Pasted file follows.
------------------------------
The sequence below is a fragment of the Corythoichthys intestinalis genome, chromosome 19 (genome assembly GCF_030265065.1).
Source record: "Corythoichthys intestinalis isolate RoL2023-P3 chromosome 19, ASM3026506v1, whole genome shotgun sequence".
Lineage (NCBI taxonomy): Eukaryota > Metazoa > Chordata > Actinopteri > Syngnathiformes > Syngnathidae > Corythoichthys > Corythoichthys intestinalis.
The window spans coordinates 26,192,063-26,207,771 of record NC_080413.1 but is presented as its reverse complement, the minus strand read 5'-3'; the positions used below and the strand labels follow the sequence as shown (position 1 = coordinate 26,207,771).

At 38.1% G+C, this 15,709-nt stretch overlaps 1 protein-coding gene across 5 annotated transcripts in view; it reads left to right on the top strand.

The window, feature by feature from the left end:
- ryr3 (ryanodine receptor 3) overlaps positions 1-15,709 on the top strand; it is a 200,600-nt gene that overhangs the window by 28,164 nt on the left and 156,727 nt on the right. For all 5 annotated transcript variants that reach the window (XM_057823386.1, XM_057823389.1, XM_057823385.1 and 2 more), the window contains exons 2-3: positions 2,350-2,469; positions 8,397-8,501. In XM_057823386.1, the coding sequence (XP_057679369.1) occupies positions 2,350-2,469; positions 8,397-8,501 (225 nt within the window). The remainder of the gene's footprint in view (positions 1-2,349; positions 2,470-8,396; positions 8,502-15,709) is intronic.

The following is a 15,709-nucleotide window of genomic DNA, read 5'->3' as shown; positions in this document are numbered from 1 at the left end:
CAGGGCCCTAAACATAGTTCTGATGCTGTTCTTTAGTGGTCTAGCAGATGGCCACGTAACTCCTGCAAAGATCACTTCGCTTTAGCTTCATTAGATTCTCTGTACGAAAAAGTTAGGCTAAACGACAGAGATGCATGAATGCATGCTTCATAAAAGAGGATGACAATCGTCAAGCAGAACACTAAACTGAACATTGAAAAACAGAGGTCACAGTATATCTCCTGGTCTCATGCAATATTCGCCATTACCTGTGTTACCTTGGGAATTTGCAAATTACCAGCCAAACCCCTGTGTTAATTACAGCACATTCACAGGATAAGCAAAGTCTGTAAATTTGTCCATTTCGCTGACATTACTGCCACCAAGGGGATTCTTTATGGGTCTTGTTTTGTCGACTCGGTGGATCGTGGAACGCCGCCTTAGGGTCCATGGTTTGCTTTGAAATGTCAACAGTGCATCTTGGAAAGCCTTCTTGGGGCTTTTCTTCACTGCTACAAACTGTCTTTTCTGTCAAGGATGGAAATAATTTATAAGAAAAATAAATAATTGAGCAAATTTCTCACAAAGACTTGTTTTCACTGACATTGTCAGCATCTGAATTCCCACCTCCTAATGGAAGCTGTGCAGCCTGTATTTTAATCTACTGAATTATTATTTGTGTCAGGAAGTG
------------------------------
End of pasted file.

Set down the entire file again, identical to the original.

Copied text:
The sequence below is a fragment of the Corythoichthys intestinalis genome, chromosome 19 (genome assembly GCF_030265065.1).
Source record: "Corythoichthys intestinalis isolate RoL2023-P3 chromosome 19, ASM3026506v1, whole genome shotgun sequence".
Lineage (NCBI taxonomy): Eukaryota > Metazoa > Chordata > Actinopteri > Syngnathiformes > Syngnathidae > Corythoichthys > Corythoichthys intestinalis.
The window spans coordinates 26,192,063-26,207,771 of record NC_080413.1 but is presented as its reverse complement, the minus strand read 5'-3'; the positions used below and the strand labels follow the sequence as shown (position 1 = coordinate 26,207,771).

At 38.1% G+C, this 15,709-nt stretch overlaps 1 protein-coding gene across 5 annotated transcripts in view; it reads left to right on the top strand.

The window, feature by feature from the left end:
- ryr3 (ryanodine receptor 3) overlaps positions 1-15,709 on the top strand; it is a 200,600-nt gene that overhangs the window by 28,164 nt on the left and 156,727 nt on the right. For all 5 annotated transcript variants that reach the window (XM_057823386.1, XM_057823389.1, XM_057823385.1 and 2 more), the window contains exons 2-3: positions 2,350-2,469; positions 8,397-8,501. In XM_057823386.1, the coding sequence (XP_057679369.1) occupies positions 2,350-2,469; positions 8,397-8,501 (225 nt within the window). The remainder of the gene's footprint in view (positions 1-2,349; positions 2,470-8,396; positions 8,502-15,709) is intronic.

The following is a 15,709-nucleotide window of genomic DNA, read 5'->3' as shown; positions in this document are numbered from 1 at the left end:
CAGGGCCCTAAACATAGTTCTGATGCTGTTCTTTAGTGGTCTAGCAGATGGCCACGTAACTCCTGCAAAGATCACTTCGCTTTAGCTTCATTAGATTCTCTGTACGAAAAAGTTAGGCTAAACGACAGAGATGCATGAATGCATGCTTCATAAAAGAGGATGACAATCGTCAAGCAGAACACTAAACTGAACATTGAAAAACAGAGGTCACAGTATATCTCCTGGTCTCATGCAATATTCGCCATTACCTGTGTTACCTTGGGAATTTGCAAATTACCAGCCAAACCCCTGTGTTAATTACAGCACATTCACAGGATAAGCAAAGTCTGTAAATTTGTCCATTTCGCTGACATTACTGCCACCAAGGGGATTCTTTATGGGTCTTGTTTTGTCGACTCGGTGGATCGTGGAACGCCGCCTTAGGGTCCATGGTTTGCTTTGAAATGTCAACAGTGCATCTTGGAAAGCCTTCTTGGGGCTTTTCTTCACTGCTACAAACTGTCTTTTCTGTCAAGGATGGAAATAATTTATAAGAAAAATAAATAATTGAGCAAATTTCTCACAAAGACTTGTTTTCACTGACATTGTCAGCATCTGAATTCCCACCTCCTAATGGAAGCTGTGCAGCCTGTATTTTAATCTACTGAATTATTATTTGTGTCAGGAAGTG